Credit cards have a divisive reputation in the world of personal finance. Some people see them as a way to have more spending freedom or as a lifeline. Others see them as evil traps to throw you into debt.
The truth is somewhere in the middle. Credit cards are necessary for your financial future because they’re a crucial way to build your credit. However, a credit card holder can get into more debt than they realize if they don’t know how to use their cards right.
That last part is key: it’s all about knowing how to use them. If you’re new to the world of paying with plastic, steer clear of these common mistakes.
Common Mistakes for a New Credit Card Holder to Avoid
Credit cards seem simple: the credit card company pays the retailer and you pay them back. It’s the underlying details like interest and rewards that get people into trouble, though. Educate yourself on these common mistakes to avoid.
1. Choosing the Wrong Credit Card
Your first hurdle as a credit card holder is figuring out which credit card to get. They all have different credit requirements, reward offerings, interest rates, and more.
It’s tempting to apply for the first card offer that comes in the mail and call it a day. Do you really know what you’re signing up for, though? It’s important to do some research first. Look for resources like this website where you can compare credit cards based on your needs.
2. Ignoring Interest Rates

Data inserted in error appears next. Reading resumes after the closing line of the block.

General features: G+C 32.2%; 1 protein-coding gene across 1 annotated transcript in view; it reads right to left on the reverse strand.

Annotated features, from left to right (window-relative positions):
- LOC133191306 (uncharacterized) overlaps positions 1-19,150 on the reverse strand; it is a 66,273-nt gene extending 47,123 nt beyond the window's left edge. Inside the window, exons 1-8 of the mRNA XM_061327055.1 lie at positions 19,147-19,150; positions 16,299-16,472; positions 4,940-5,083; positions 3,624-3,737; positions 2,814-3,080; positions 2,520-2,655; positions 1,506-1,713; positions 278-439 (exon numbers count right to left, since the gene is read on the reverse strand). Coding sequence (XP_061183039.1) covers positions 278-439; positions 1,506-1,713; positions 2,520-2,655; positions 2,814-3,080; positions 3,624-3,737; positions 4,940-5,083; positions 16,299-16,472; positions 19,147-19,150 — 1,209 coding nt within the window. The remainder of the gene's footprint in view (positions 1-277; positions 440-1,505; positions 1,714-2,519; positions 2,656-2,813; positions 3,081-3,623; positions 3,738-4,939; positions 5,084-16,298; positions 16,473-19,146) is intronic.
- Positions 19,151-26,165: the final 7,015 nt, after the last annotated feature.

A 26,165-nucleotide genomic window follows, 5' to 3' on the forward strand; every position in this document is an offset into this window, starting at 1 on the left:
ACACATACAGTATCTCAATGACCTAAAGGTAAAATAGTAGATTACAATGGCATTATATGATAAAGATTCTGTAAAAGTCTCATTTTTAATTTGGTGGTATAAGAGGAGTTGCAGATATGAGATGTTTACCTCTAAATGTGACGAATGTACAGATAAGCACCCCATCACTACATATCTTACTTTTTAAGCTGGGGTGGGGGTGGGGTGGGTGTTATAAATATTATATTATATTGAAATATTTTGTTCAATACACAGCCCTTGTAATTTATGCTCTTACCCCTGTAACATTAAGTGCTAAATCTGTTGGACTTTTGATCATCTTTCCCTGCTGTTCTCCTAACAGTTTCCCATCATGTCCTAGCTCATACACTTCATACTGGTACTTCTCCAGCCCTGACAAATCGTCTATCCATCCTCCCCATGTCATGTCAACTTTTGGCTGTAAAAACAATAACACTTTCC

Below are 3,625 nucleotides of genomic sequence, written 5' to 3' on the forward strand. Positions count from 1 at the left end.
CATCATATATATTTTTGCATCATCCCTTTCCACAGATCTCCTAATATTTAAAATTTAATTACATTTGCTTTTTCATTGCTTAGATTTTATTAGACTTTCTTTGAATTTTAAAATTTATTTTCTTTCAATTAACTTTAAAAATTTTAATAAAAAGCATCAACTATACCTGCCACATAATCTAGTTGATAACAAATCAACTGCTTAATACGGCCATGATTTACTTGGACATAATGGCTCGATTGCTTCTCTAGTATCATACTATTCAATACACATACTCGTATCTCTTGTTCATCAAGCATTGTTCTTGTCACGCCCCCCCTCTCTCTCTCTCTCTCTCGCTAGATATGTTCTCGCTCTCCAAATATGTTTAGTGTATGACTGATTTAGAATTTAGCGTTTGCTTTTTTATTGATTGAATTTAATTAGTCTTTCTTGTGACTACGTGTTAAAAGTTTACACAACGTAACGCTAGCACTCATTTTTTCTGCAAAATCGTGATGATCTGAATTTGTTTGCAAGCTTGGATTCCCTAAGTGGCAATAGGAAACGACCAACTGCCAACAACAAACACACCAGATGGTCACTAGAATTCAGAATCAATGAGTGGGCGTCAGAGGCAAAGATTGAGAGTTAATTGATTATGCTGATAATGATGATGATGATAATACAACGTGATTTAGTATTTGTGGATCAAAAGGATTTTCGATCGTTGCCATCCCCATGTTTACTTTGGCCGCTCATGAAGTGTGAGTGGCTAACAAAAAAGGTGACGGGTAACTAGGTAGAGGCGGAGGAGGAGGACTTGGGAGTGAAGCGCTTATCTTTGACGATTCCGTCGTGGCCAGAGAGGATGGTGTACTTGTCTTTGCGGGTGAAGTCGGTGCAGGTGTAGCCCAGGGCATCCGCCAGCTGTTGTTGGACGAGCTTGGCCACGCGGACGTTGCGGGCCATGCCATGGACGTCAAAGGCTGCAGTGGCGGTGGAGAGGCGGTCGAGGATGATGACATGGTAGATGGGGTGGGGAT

It’s easy to get dazzled by rewards like cash back for your credit cards, but it’s easy to forget how interest rates factor in.
For instance, let’s say your credit card has a 5% cash back offer. You think, “That’s great! If I buy this $100 item, I’ll get $5 back.”
Then you only pay $20 per month toward that $100 balance with a 25% interest rate. By the time you pay it off, you’ve paid $6 in interest, so you lost money while trying to save money.
3. Missing Payments
Sometimes the problem with credit cards isn’t buying items you can’t afford. You may have plenty of money to pay off your balance, but you just forget to pay it because life gets busy.
In the world of credit cards, that’s a pricey mistake. The best case scenario is that you pay a late payment fee, which is usually $30 or more.
If you’re more than 30 days late, on the other hand, you have more problems on your hand. This is often when credit card companies report the missed payment to credit bureaus.
Those missed payments will take a bite out of your credit score for years after you’ve paid them off.
4. Making Minimum Payments
A common misconception is that if you can afford the minimum payments, you can afford a purchase. In truth, those minimum payments are designed to keep you in debt for as long as possible. After all, that’s how the credit card company makes money.
Instead, set your own budget and always pay more than the minimum payment. Give yourself an affordable spending limit each month. With today’s online banking options, it’s easy to track and manage your spending.
Making Credit Cards Assets, Not Risks
When you’re building something, a hammer is an essential tool. If you misuse it, though, it becomes a hazard because you could smash your thumb or damage your project. Credit cards are the same way: they’re only dangerous if you misuse them.
Avoiding the credit card holder mistakes above can make sure your cards help you, not hurt you. For more great financial tips, check out our money blog.
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